Home or garden? Town or country? Civilisation or culture? Civilisation gets a bum rap in literary circles, though it has given modern authors the opportunity to truck, barter and exchange their ways to a grubby kind of living. Literary life in ancient Arcady seems to have offered fewer paid gigs, but it was admittedly a much more cultured affair. Sappho never had to edit proofs. Homer never had to write on deadline. It is true that Virgil was denied his dying wish that the Aeneid should be burned, but that was probably no more than poetic grandstanding anyway. It all sounds as if it must have been nice work, if you could get it. Which is not to say that it wasn’t work: culture, as the word implies, comes from cultivation, and there’s no work like farm work. Only in the sweat of thy face shalt thou eat bread, and it takes a busy bee to succeed in agriculture, as in any kind of culture.
Salvatore Babones column
will be a regular Quadrant feature
Those apian Ancients filled their literary beehives with honey and wax, “got by infinite labour and search; thus furnishing mankind with the two noblest of things, which are sweetness and light”. This, according to Aesop, speaking in a fable within a fable in Jonathan Swift’s Battle of the Books. Swift had the fabulous Greek fabulist disdain us “Moderns” as literary spiders, spitting and spinning out works from our innards, while scorning “to own any obligation or assistance” from the cultured Ancients. If these days creativity comes from within, it’s only because we have eaten up the works of the Ancients, digested them, and spat them out again as our own “dirt and poison”. Swift’s Aesop acknowledged our “great skill in architecture and improvement in the mathematics”, but denied us Moderns any genuine originality, “unless it be a large vein of wrangling and satire”. Score: Ancients, 1; Moderns, 0; Swift, 1.
Swift’s intellectual heir, the high-Victorian poet and critic Matthew Arnold, identified the modern bearers of the ancient sweetness and light as the “Barbarians” of the European aristocracy, the leisured (and, if so inclined, cultivated) descendants of the historical barbarians who long ago dismembered and subdued the Latin-speaking western half of the Roman Empire. In a series of essays published under the title Culture and Anarchy, he divided modern Europeans into three types: the Barbarians (aristocrats), the Populace (self-explanatory) and the Philistines. Arnold’s Philistines were “the people who believe most that our greatness and welfare are proved by our being very rich, and who most give their lives and thoughts to becoming rich”. As Arnold explained:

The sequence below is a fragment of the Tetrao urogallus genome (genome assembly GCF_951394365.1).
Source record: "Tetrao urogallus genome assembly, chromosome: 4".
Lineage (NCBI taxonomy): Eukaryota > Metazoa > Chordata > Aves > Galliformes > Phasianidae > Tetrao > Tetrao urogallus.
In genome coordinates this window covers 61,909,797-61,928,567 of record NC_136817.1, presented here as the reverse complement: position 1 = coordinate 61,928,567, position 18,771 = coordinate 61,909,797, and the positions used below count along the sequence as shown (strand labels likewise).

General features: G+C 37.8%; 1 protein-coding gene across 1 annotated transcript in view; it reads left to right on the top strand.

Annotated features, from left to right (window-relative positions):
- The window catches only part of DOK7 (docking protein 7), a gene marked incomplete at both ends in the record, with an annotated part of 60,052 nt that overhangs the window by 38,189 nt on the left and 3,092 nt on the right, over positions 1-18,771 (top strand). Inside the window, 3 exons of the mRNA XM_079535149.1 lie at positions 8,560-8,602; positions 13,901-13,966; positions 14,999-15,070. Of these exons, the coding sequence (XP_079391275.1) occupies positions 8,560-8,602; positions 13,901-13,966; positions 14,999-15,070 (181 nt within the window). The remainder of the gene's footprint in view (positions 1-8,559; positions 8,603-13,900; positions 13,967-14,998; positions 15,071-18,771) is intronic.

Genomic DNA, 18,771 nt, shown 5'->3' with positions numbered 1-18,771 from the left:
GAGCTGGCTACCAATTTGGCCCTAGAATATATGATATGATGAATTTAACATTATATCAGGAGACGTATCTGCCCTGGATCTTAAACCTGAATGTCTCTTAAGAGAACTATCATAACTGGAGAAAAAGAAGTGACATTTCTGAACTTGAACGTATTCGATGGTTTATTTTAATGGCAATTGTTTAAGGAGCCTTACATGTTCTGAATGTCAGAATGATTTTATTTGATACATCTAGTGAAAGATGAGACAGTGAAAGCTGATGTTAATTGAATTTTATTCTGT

The graver self of the Barbarian likes honours and consideration; his more relaxed self, field-sports and pleasure. The graver self of [the] Philistine likes business and money-making; his more relaxed self, comfort and tea-meetings. The sterner self of the Populace likes brawling, hustling and smashing; the lighter self, beer.
Arnold reckoned America a land populated almost entirely by Philistines, “with the Barbarians quite left out, and the Populace nearly”. Substitute Starbucks for tea-meetings, and he was probably right. For Arnold, the United States, “that chosen home of newspapers and politics, is without general intelligence”—and certainly lacking in sweetness and light. He did, however, admire the strong strain of “Hebraism” in America, which is odd, since if any intellectual tendency should be opposed to Hebraism, it is Philistinism. Then again, Matthew Arnold never visited America, and he certainly never met a Philistine, so maybe his paean to sweetness and light should be taken with all the seriousness of Swift’s Battle of the Books. Never trust a man with two first names, even if he writes for Quadrant.
The United States awaits the verdict of history, but the Philistines have long since been convicted of every crime in the book. The Good Book, that is. The Bible tells us that the Philistines lived along the coast of what has since become the Holy Land, settled in the five “royal” cities of Gaza, Ashdod, Ashkelon, Ekron and Gath. The first three still stand, though Gaza only just. Ashdod is modern Israel’s primary commercial port, while Ashkelon boasts one of the world’s most advanced desalination plants. The suspected locations of Ekron and Gath are currently unoccupied, which is a shame, because ancient Ekron was the original home of Beelzebub (and thus surely a lot of fun to visit), while Gath gets a mention in Monty Python’s Life of Brian.